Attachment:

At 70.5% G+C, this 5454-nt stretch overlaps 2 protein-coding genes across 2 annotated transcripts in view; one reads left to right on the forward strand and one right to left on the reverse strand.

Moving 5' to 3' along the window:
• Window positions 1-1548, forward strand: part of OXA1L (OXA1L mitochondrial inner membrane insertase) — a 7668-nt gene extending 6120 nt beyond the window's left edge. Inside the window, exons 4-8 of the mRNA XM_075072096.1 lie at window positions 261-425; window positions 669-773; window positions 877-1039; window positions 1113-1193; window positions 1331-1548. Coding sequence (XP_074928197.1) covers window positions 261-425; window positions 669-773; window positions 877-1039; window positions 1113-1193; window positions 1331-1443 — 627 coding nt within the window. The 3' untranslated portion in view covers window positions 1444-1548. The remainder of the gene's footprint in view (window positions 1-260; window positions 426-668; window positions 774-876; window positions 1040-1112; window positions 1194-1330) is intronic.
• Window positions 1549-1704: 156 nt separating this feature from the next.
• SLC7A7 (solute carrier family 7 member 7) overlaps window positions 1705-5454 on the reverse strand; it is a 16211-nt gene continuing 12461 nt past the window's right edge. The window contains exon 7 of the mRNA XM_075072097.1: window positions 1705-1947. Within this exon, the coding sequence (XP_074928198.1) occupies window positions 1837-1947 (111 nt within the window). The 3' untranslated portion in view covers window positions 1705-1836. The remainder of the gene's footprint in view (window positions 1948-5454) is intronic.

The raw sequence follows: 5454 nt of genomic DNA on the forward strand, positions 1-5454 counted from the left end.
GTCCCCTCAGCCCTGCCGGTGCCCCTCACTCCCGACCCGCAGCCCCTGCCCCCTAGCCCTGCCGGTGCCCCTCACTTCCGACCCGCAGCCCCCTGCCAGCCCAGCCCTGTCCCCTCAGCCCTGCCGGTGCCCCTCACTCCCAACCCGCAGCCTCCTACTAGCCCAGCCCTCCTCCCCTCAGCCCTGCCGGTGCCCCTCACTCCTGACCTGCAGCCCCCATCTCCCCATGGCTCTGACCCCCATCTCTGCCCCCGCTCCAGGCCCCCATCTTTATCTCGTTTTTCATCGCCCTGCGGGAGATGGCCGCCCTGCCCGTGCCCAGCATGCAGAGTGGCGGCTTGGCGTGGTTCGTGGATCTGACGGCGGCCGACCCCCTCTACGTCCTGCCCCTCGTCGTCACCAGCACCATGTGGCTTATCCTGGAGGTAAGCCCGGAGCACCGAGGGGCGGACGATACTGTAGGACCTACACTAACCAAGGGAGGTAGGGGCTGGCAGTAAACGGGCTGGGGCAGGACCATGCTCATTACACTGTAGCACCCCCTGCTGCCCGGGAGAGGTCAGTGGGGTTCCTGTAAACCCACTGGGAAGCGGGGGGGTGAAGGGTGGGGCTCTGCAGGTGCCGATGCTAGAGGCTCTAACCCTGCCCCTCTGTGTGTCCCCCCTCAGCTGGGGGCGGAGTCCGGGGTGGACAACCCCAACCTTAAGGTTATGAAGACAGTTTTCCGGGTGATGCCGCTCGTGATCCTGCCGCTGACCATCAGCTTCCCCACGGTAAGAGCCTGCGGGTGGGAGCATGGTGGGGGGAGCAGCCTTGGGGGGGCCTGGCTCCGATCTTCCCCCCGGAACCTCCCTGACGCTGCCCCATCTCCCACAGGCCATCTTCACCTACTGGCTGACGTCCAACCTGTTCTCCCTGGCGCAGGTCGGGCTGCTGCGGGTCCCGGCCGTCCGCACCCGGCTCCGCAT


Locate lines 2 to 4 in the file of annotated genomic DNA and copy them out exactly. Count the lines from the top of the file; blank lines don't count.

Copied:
Moving 5' to 3' along the window:
• Window positions 1-1548, forward strand: part of OXA1L (OXA1L mitochondrial inner membrane insertase) — a 7668-nt gene extending 6120 nt beyond the window's left edge. Inside the window, exons 4-8 of the mRNA XM_075072096.1 lie at window positions 261-425; window positions 669-773; window positions 877-1039; window positions 1113-1193; window positions 1331-1548. Coding sequence (XP_074928197.1) covers window positions 261-425; window positions 669-773; window positions 877-1039; window positions 1113-1193; window positions 1331-1443 — 627 coding nt within the window. The 3' untranslated portion in view covers window positions 1444-1548. The remainder of the gene's footprint in view (window positions 1-260; window positions 426-668; window positions 774-876; window positions 1040-1112; window positions 1194-1330) is intronic.
• Window positions 1549-1704: 156 nt separating this feature from the next.